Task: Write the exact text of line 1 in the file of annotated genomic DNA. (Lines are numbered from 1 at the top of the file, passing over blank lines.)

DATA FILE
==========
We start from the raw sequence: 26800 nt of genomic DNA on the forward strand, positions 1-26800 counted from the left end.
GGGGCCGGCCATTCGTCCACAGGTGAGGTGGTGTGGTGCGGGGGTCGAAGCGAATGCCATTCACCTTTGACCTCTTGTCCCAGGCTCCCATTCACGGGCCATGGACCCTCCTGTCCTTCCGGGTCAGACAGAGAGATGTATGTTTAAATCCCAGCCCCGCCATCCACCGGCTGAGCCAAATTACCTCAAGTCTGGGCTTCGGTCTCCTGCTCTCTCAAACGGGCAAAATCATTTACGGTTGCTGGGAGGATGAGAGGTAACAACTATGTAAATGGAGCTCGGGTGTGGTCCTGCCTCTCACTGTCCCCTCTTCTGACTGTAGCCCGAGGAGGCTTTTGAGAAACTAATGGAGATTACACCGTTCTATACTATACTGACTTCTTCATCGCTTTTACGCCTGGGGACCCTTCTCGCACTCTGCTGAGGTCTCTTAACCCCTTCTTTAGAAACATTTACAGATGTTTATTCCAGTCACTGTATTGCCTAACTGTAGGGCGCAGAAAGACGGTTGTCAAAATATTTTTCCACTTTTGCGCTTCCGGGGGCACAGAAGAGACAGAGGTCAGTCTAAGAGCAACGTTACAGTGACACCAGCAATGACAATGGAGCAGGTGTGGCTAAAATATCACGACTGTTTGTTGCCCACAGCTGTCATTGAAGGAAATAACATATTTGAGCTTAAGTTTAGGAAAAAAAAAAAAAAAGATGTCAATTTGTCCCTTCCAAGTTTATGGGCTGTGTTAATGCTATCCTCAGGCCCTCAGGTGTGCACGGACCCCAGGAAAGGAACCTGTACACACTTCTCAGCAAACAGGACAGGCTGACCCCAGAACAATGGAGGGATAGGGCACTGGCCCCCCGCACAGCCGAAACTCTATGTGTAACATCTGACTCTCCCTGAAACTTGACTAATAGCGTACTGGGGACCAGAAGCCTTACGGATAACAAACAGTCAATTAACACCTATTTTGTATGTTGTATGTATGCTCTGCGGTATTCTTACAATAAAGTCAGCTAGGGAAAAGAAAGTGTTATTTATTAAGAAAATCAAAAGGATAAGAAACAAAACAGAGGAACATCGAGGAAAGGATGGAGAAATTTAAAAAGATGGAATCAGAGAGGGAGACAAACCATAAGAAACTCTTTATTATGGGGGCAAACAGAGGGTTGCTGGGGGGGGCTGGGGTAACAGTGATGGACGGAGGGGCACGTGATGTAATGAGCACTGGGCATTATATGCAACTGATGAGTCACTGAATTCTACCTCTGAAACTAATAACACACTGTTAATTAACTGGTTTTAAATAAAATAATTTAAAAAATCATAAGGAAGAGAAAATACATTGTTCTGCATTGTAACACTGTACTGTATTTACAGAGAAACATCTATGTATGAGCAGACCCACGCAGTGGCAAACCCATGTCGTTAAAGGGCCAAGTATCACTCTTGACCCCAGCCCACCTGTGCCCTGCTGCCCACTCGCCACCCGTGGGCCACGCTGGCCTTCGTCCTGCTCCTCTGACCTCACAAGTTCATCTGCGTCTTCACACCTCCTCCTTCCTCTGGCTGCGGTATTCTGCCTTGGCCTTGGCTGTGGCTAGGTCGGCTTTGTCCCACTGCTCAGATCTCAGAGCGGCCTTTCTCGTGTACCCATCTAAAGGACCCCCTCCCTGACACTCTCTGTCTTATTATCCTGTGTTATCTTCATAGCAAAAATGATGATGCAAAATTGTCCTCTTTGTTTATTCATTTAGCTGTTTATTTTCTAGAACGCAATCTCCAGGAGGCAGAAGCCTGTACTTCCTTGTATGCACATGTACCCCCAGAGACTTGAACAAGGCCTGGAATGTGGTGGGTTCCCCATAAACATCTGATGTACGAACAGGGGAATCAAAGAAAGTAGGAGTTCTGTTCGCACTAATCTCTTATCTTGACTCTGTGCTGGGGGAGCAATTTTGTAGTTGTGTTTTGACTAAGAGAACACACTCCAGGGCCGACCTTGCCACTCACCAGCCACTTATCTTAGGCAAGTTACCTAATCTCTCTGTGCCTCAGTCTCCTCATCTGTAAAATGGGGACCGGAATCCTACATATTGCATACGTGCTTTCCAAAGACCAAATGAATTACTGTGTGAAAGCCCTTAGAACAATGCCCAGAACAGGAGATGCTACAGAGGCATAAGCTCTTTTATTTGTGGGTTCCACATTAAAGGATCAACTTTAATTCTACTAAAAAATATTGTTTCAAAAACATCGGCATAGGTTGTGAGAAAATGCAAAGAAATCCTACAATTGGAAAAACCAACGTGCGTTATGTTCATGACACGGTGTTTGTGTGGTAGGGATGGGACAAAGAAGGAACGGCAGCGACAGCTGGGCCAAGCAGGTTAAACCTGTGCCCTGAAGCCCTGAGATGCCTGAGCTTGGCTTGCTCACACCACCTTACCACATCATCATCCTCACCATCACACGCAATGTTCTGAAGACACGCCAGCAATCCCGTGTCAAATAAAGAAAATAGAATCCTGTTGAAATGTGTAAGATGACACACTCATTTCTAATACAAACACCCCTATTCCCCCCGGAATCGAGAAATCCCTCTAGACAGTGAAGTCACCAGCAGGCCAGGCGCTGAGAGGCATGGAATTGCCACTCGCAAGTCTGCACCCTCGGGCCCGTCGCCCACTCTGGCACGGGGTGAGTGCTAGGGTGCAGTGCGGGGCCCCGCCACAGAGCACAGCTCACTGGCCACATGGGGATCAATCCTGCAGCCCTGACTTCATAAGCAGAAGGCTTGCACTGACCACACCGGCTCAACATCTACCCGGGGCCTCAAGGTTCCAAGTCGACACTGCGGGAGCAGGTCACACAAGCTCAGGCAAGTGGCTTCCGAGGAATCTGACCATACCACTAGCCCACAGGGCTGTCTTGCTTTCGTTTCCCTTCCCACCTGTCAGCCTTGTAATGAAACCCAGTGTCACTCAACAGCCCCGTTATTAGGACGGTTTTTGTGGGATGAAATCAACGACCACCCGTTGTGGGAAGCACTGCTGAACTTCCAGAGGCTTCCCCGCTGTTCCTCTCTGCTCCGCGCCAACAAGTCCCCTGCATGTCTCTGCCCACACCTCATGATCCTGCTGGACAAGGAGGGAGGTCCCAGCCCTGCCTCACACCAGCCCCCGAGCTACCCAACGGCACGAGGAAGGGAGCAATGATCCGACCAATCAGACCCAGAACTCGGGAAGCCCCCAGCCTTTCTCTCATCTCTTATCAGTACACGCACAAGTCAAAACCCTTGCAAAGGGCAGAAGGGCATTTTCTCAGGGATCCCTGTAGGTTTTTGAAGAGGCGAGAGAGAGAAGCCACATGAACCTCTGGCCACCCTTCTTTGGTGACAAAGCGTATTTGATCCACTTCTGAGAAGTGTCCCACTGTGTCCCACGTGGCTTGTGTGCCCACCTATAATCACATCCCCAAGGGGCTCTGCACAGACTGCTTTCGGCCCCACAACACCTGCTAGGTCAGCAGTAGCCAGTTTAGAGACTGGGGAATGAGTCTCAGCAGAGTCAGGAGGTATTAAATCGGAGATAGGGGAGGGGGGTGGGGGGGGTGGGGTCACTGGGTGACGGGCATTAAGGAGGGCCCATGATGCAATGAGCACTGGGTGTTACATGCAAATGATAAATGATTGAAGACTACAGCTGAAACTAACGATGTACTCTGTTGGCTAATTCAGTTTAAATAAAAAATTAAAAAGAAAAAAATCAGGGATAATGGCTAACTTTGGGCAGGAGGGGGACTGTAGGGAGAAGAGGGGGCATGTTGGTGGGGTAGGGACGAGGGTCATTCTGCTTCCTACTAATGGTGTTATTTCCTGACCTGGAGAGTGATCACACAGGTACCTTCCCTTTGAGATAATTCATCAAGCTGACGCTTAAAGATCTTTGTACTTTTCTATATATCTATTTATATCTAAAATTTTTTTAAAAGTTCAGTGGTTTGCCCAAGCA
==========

We start from the raw sequence: 26800 nt of genomic DNA on the forward strand, positions 1-26800 counted from the left end.